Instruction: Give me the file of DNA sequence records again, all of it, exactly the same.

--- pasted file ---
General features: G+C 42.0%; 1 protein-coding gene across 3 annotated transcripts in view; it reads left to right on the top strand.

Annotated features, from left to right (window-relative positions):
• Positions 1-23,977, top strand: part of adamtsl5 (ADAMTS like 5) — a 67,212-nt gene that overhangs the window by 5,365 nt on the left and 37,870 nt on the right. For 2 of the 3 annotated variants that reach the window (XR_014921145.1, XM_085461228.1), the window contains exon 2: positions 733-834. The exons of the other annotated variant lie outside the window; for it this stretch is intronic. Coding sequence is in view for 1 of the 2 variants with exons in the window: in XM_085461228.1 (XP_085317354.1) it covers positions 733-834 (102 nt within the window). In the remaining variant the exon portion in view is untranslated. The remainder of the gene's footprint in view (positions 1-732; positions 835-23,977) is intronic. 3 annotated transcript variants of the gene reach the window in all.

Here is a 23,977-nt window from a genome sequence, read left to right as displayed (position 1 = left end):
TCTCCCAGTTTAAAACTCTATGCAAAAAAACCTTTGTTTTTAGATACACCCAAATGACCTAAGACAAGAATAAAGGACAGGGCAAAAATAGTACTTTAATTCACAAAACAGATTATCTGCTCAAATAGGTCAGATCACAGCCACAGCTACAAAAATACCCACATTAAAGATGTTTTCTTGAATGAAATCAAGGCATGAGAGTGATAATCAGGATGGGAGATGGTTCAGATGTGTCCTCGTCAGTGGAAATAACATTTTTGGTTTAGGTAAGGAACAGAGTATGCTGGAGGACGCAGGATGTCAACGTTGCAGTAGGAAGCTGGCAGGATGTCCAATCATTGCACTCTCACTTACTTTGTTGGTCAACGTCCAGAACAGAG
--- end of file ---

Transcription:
General features: G+C 42.0%; 1 protein-coding gene across 3 annotated transcripts in view; it reads left to right on the top strand.

Annotated features, from left to right (window-relative positions):
• Positions 1-23,977, top strand: part of adamtsl5 (ADAMTS like 5) — a 67,212-nt gene that overhangs the window by 5,365 nt on the left and 37,870 nt on the right. For 2 of the 3 annotated variants that reach the window (XR_014921145.1, XM_085461228.1), the window contains exon 2: positions 733-834. The exons of the other annotated variant lie outside the window; for it this stretch is intronic. Coding sequence is in view for 1 of the 2 variants with exons in the window: in XM_085461228.1 (XP_085317354.1) it covers positions 733-834 (102 nt within the window). In the remaining variant the exon portion in view is untranslated. The remainder of the gene's footprint in view (positions 1-732; positions 835-23,977) is intronic. 3 annotated transcript variants of the gene reach the window in all.

Here is a 23,977-nt window from a genome sequence, read left to right as displayed (position 1 = left end):
TCTCCCAGTTTAAAACTCTATGCAAAAAAACCTTTGTTTTTAGATACACCCAAATGACCTAAGACAAGAATAAAGGACAGGGCAAAAATAGTACTTTAATTCACAAAACAGATTATCTGCTCAAATAGGTCAGATCACAGCCACAGCTACAAAAATACCCACATTAAAGATGTTTTCTTGAATGAAATCAAGGCATGAGAGTGATAATCAGGATGGGAGATGGTTCAGATGTGTCCTCGTCAGTGGAAATAACATTTTTGGTTTAGGTAAGGAACAGAGTATGCTGGAGGACGCAGGATGTCAACGTTGCAGTAGGAAGCTGGCAGGATGTCCAATCATTGCACTCTCACTTACTTTGTTGGTCAACGTCCAGAACAGAG